Dr Reddy's Laboratories' June 11 announcement that it had entered into an agreement with Teva and Allergan to buy eight Abbreviated New Drug Applications (ANDAs) for $350 million is the latest in a series of global buys by big Indian pharma companies
Dr Reddy’s Laboratories’ June 11 announcement that it had entered into an agreement with Teva and Allergan to buy eight Abbreviated New Drug Applications (ANDAs) for $350 million is the latest in a series of global buys by big Indian pharma companies.
DRL’s peers like Sun Pharma, Lupin, and Cipla have been on an acquisition spree but they have been shopping very selectively. The collective wisdom seems to be that selective buys of brands and research leads are a much better bet than big buys, which might take longer and prove difficult to digest.
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These Indian pharma companies are cashing in on opportunities provided by mergers between their global peers. For instance, DRL’s latest deals cover products that need to be divested by Teva as it seeks to acquire Allergan’s generics business. DRL’s deal is subject to approval from the US Federal Trade Commission as well as Teva’s buy of Allergan’s generics portfolio going through. This adds a layer of complexity to the deal but once it goes through, DRL is obviously looking at the end game: according to IMS Health, the combined sales of the branded versions of these eight ANDAs in the US is approximately $3.5 billion MAT for the most recent 12 months ending in April 2016.
Deal by deal, Indian pharma companies are deepening their forays into global markets as pricing pressures increase in the domestic market. For instance, according to PharmaTrac’s MAT for May, the fixed dose combination (FDC) related market continued its degrowth (by 14.6 per cent), while the non-FDCs market grew at 8.4 per cent. The impact of the ban on FDCs is greater on Indian companies with their FDC portfolios showing a degrowth of 20.2 per cent whereas that of MNCs degrew by 0.9 per cent for May. Thus their focus on global markets will only increase but how will this impact prices of and access to medicines with India?
Similar concerns were raised after a slew of inbound M&As raised concerns that in response to the government opening the pharma sector for foreign direct investment (FDI), deals were skewed in favour of brownfield investments (more than 90 per cent, $989 million during April 2012-April 2013 compared to $87.3 million for greenfield investments).
A report released in November last year titled, ‘Impact of Merger & Acquisitions in Indian Pharma on Production, Access and Pricing of Drugs’, analysed six major cases in which Indian pharma companies were acquired by MNCs, covering three years before and after the acquisition. They were Ranbaxy’s acquisition by Daiichi Sankyo (its subsequent acquisition by Sun Pharma is out of the purview of this study), Fresenius Kabi’s acquisition of Dabur Pharma, Piramal Healthcare’s acquisition by Abbott, Matrix Laboratories’ acquisition by Mylan, acquisition of Orchid Chemicals’ generic injectable business by Hospira and acquisition of Shantha Biotechnics by Sanofi Pasteur.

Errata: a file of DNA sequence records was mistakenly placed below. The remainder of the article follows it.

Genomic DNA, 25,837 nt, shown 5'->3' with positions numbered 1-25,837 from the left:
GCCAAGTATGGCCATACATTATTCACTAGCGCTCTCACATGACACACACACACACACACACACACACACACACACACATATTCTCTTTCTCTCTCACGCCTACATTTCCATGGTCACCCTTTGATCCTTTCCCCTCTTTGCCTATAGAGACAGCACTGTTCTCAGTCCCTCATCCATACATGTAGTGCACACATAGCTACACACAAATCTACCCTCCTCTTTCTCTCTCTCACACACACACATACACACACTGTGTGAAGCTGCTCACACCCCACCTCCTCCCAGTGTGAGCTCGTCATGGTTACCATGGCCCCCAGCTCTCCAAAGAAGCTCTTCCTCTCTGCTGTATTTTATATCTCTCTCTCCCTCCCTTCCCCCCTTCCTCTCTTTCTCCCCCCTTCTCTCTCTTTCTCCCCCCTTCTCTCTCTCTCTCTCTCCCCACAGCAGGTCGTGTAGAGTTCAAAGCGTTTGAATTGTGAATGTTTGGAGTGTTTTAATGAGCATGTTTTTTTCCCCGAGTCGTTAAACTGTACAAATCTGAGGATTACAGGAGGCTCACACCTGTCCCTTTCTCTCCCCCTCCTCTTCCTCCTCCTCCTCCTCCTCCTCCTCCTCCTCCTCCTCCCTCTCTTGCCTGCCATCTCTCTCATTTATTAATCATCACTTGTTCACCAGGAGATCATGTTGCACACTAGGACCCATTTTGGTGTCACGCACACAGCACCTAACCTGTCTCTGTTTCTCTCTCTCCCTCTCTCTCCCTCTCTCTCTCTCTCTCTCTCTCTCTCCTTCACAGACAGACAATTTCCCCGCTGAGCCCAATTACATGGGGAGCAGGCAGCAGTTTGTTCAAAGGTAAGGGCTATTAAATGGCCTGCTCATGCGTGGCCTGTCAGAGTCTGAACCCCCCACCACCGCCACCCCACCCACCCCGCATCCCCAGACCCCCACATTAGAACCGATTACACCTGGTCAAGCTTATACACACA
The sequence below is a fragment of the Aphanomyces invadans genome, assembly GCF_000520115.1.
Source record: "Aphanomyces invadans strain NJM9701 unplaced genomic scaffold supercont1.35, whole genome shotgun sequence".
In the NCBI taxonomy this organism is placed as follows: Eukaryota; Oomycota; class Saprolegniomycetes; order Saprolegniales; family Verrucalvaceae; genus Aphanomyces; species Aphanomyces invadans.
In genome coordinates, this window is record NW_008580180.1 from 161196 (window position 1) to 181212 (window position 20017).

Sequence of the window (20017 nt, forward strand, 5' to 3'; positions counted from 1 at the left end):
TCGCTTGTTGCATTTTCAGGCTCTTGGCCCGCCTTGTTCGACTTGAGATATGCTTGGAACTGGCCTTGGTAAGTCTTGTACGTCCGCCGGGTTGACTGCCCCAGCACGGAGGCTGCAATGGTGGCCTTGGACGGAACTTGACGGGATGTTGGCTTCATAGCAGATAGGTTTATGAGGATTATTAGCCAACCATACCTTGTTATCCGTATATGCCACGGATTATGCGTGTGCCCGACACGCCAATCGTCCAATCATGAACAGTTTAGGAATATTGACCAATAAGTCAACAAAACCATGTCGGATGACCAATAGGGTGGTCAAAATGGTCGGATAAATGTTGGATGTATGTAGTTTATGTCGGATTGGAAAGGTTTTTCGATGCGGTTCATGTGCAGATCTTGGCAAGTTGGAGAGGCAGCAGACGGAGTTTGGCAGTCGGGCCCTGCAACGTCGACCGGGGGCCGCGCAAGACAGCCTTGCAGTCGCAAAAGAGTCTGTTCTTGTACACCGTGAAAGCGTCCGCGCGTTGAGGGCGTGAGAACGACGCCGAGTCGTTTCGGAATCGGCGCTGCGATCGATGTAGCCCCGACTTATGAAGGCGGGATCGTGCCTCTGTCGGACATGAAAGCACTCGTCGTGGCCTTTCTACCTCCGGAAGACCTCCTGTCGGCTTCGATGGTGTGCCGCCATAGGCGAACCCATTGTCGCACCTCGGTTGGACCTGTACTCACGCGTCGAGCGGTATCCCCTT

The study was implemented by IPE Global, with support from the Knowledge Partnership Programme (KPP) supported by Government of UK’s Department for International Development (DFID). While the overall impact for the concerned companies was positive, the study highlighted some areas of negative social impact of these six M&As.
For example, according to the IPE Global study, post M&A, rate of growth for these companies increased for tier 1-2 towns but a lower growth rate was seen in lower town class as compared to pre-acquisition period, possibly due to the industry view that lower tier markets are much more complex to penetrate and present less profitable opportunities in short term. Thus it recommends that policy makers should incentivise availability in these areas while pharma companies should participate in developing and sharing supporting infrastructure to ensure availability of medicines in rural areas is not impacted even after M&As.
The study ends with a suggested policy roadmap to maximise the positive public health impact of such M&As in pharma sector, which includes measures such as promoting competition in molecules with high market share of one or two companies, molecule level price monitoring post-acquisition for a defined time period, harmonisation among national drug regulatory agencies in developing countries and incentivising exports to meet medicine access needs across the globe.
It is still too early to analyse the social impact of Indian pharma majors are increasing investments into global and mostly the US market. But if these forays allow them to grow big enough to lessen the pinch of pressures they face in the domestic market, will they plow back some profits into India? Will they increase R&D spend on molecules specific to India? For the short term, there may be some pain as the cover story in this issue points out (June 16-30, 2016 issue, M&As ka side effects, pages 12-16) but let’s hope that these big bets play out all the way.